The humidity forecasts show general improvements both in Figs. 5 (d) and 6 (d). This is encouraging since AIRS data are a significant additional source of humidity observations, whereas in the CTRL experiment RAOB are almost the only source of humidity observations. The fact that even at the analysis time the humidity fields become closer to RAOB implies that the humidity fields in the forecast-analysis cycle would be generally improved. Namely, without AIRS data, the humidity fields may not be constrained well due to limited humidity observations, so that the additional AIRS data may constrain the humidity analysis better and result in a better fit to RAOB data. In fact, humidity verifications show consistent improvements at almost all forecast lead times and relative to both RAOB and NCEP FNL, with only a small number of exceptions.

4. AIRS impact on tropical cyclone forecasts

The general improvements in longer-lead forecasts shown in the previous section are more evident in tropical cyclone forecasts. This is demonstrated by Fig. 7, in which a single case of Sinlaku's track forecasts shows much improvement in longer-lead forecasts when using analyses that have assimilated AIRS data. It is difficult to find improvement in forecasts shorter than 36 h, but after that, the discrepancy of the forecast tracks becomes more and more apparent. Although Fig. 7 shows only a single case, the results are very similar on other dates. In fact, on average over 28 initial times during a week from September 8 to 14, we find essentially the same result (Fig. 8). Although during the initial 36-h forecasts the advantage of adding AIRS data is not significant, it becomes more apparent in longer-lead forecasts. Note that the model's grid spacing is 60 km, so that the average track error is less than the grid spacing up to about 12 h forecasts. The improvement of the average track error due to the addition of AIRS data reaches nearly 100 km in 72 h forecasts.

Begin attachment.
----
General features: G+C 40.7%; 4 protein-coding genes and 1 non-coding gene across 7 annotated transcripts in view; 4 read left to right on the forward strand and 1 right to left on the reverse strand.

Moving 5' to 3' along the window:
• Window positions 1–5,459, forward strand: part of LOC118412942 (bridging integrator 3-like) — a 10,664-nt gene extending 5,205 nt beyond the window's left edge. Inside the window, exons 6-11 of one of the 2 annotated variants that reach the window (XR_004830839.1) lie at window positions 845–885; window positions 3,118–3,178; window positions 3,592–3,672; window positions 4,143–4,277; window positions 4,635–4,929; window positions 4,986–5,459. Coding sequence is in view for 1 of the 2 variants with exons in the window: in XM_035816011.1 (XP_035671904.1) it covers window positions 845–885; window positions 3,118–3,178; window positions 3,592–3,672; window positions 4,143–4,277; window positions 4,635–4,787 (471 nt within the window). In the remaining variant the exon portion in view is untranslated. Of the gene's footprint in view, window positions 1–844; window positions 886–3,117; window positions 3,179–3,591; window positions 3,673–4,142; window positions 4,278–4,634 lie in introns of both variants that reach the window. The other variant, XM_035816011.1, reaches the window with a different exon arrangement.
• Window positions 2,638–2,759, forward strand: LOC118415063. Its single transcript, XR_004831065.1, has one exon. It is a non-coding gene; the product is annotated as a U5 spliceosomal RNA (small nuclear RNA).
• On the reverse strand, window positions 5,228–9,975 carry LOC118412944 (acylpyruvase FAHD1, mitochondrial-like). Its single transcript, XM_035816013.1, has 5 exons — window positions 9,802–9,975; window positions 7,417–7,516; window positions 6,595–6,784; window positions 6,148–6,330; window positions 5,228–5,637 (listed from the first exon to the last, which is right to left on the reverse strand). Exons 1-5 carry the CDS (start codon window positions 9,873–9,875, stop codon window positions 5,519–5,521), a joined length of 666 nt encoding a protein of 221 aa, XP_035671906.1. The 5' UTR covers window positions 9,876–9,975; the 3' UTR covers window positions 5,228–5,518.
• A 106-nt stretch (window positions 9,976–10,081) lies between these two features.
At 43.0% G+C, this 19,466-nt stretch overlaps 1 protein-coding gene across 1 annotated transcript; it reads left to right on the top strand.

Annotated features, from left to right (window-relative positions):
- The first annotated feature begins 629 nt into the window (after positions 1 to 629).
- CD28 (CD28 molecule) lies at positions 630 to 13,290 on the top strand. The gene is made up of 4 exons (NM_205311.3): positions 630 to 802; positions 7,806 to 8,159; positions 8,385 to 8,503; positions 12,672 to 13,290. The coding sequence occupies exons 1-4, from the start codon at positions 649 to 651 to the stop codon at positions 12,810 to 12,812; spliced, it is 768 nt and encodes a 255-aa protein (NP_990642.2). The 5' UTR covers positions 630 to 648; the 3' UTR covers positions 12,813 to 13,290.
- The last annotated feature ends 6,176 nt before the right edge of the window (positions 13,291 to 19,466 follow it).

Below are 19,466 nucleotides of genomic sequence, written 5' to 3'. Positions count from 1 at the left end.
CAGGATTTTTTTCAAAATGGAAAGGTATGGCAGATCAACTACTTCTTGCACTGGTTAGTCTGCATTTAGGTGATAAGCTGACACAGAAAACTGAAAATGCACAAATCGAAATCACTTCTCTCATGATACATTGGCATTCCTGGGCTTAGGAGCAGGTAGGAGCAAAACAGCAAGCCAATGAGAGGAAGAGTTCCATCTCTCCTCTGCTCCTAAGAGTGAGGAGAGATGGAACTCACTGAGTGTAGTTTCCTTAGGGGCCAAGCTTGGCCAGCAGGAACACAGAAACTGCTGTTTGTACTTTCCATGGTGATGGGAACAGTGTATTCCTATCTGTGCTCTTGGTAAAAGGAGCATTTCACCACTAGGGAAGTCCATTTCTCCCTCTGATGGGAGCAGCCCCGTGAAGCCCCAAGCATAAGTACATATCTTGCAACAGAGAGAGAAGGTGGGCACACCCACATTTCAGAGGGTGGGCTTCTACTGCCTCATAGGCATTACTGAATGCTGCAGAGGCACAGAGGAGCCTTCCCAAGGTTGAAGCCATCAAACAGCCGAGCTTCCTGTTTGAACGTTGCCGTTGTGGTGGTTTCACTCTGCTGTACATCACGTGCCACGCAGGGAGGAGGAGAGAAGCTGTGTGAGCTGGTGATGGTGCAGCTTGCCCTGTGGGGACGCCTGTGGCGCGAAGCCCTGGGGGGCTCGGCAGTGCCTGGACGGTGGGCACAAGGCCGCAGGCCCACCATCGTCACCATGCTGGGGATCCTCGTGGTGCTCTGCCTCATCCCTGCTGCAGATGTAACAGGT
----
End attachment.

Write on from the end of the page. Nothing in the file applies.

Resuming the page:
Fig. 7.   

72 h forecast tracks of Sinlaku, initialised at 0600 UTC 12 September 2008 for the CTRL (blue) and AIRS (red) experiments. The black curve shows observed best track in the same period. Closed and open circles show the central position every 6 h.

Fig. 8.